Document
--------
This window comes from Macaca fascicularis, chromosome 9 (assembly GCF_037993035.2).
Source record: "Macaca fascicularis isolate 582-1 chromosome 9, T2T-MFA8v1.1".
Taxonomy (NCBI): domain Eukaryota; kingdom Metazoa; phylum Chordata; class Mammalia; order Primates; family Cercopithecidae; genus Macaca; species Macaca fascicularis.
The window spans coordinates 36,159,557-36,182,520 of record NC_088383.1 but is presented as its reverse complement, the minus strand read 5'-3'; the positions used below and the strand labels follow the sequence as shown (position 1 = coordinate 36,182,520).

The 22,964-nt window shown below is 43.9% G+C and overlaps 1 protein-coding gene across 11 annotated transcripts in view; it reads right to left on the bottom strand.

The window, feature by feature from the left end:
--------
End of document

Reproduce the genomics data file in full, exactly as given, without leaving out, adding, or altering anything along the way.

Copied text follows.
This window comes from Macaca fascicularis, chromosome 9 (assembly GCF_037993035.2).
Source record: "Macaca fascicularis isolate 582-1 chromosome 9, T2T-MFA8v1.1".
Taxonomy (NCBI): domain Eukaryota; kingdom Metazoa; phylum Chordata; class Mammalia; order Primates; family Cercopithecidae; genus Macaca; species Macaca fascicularis.
The window spans coordinates 36,159,557-36,182,520 of record NC_088383.1 but is presented as its reverse complement, the minus strand read 5'-3'; the positions used below and the strand labels follow the sequence as shown (position 1 = coordinate 36,182,520).

The 22,964-nt window shown below is 43.9% G+C and overlaps 1 protein-coding gene across 11 annotated transcripts in view; it reads right to left on the bottom strand.

The window, feature by feature from the left end: